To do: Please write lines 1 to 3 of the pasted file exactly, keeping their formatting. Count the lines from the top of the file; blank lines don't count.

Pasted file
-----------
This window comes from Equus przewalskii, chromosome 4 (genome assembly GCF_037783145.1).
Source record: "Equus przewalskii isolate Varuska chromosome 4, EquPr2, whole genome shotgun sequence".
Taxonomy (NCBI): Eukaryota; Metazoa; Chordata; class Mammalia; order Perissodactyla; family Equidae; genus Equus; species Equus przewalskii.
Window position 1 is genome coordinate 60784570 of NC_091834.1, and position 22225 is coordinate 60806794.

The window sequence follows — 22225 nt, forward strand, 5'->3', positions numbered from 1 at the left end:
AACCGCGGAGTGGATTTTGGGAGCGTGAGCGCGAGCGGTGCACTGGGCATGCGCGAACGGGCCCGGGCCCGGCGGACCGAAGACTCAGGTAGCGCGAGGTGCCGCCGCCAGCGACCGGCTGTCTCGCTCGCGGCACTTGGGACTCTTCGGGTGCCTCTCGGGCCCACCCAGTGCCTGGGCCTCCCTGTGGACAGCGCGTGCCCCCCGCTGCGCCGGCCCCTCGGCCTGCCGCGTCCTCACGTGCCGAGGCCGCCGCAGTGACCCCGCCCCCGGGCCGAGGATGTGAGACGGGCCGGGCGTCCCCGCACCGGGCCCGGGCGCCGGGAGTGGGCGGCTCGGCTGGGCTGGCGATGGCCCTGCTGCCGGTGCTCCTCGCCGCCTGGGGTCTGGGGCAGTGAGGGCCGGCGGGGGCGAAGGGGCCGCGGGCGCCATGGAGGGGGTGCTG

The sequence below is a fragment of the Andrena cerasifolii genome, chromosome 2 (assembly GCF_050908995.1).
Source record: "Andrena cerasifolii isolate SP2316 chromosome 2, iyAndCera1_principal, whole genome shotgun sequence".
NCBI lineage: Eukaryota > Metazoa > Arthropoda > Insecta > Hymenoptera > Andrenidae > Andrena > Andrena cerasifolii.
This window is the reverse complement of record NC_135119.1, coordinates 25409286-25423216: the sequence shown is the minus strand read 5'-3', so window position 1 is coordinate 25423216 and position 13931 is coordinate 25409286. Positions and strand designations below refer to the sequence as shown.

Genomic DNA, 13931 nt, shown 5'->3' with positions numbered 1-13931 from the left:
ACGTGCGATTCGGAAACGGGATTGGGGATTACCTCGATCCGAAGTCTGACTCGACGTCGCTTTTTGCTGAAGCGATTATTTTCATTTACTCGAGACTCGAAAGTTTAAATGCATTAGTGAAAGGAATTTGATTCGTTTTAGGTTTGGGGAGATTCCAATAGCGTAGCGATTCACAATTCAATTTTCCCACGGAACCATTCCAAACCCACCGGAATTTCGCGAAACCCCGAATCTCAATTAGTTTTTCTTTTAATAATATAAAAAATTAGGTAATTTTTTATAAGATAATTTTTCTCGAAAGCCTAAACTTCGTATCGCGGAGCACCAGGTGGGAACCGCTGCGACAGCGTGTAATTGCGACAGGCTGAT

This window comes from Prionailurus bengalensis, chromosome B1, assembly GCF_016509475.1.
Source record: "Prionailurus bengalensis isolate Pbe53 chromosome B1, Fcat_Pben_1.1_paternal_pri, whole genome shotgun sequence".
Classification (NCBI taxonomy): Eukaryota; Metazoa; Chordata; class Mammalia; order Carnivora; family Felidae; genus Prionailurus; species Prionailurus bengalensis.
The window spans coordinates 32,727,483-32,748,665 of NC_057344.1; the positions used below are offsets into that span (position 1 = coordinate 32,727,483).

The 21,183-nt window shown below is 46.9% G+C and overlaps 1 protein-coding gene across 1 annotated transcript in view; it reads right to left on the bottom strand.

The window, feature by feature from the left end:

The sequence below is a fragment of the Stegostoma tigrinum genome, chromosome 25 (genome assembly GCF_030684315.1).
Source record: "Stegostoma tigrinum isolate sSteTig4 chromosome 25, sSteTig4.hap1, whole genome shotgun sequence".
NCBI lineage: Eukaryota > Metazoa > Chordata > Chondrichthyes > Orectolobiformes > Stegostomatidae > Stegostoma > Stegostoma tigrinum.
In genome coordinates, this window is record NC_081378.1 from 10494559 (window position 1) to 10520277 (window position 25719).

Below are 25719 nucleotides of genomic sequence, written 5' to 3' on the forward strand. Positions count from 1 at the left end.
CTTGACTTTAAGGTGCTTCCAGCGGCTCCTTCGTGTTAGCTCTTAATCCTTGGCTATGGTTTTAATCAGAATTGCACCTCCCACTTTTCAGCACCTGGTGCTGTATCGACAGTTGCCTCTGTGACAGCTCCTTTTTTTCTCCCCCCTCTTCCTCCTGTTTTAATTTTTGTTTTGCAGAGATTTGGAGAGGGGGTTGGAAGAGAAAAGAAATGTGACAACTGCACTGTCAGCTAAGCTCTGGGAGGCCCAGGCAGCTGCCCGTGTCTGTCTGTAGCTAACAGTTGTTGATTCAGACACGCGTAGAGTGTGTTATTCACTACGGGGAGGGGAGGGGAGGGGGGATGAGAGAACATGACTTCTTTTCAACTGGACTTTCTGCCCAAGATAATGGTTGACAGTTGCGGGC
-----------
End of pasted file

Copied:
This window comes from Equus przewalskii, chromosome 4 (genome assembly GCF_037783145.1).
Source record: "Equus przewalskii isolate Varuska chromosome 4, EquPr2, whole genome shotgun sequence".
Taxonomy (NCBI): Eukaryota; Metazoa; Chordata; class Mammalia; order Perissodactyla; family Equidae; genus Equus; species Equus przewalskii.